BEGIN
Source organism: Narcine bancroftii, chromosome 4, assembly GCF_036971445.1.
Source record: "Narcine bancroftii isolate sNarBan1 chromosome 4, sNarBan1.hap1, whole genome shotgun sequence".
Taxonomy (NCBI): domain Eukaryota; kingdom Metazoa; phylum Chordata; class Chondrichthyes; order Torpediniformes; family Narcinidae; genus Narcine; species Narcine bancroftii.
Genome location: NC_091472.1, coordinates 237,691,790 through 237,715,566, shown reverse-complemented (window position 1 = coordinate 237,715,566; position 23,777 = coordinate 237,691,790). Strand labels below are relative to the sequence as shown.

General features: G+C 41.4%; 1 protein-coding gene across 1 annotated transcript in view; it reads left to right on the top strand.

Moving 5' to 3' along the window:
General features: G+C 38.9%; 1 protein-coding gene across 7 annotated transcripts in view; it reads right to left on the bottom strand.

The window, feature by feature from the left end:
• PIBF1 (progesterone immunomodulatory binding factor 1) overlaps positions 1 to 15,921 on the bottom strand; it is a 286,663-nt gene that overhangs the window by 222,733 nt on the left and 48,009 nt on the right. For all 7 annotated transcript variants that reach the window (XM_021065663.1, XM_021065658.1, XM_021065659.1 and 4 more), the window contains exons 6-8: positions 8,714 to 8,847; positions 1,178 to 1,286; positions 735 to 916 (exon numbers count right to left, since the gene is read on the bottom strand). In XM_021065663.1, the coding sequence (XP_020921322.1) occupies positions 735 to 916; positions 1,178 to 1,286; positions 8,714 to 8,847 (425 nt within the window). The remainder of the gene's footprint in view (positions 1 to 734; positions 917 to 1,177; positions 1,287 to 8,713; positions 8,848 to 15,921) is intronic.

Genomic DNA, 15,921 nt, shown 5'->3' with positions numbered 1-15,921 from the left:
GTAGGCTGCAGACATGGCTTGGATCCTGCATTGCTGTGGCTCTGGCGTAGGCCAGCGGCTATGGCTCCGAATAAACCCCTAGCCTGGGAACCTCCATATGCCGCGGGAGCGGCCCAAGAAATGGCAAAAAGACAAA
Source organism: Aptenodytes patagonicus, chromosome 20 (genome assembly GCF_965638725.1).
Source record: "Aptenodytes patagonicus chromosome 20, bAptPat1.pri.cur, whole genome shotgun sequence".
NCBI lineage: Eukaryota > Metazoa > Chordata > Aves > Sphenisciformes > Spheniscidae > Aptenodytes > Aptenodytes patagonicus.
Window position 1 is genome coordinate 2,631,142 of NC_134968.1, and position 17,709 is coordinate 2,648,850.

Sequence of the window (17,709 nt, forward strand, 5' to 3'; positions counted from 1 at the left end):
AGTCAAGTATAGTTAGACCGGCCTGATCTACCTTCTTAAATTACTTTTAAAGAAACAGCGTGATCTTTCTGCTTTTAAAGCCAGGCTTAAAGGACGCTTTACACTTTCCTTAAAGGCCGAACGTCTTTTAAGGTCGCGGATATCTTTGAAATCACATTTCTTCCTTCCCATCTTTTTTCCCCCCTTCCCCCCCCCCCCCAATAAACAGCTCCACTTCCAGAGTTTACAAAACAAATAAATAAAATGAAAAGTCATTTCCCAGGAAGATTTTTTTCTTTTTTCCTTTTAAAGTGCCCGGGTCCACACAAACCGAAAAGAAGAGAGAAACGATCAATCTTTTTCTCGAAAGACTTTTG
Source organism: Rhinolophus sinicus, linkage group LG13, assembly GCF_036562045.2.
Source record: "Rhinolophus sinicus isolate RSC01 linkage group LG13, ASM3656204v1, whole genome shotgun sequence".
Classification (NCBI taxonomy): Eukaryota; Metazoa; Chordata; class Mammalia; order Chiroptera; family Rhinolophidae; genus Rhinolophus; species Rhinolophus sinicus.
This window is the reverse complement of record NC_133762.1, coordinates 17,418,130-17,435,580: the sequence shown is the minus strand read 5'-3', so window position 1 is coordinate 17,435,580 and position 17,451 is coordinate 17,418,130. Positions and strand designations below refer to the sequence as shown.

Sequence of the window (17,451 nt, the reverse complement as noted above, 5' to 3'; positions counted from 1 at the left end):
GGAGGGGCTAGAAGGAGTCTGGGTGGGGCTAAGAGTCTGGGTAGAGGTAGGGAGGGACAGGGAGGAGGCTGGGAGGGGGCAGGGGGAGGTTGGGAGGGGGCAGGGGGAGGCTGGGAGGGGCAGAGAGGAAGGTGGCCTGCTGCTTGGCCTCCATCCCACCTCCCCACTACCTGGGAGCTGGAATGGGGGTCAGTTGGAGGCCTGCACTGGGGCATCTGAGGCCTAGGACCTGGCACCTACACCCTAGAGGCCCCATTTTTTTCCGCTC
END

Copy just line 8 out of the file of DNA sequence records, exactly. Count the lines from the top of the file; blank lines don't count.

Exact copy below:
The window, feature by feature from the left end: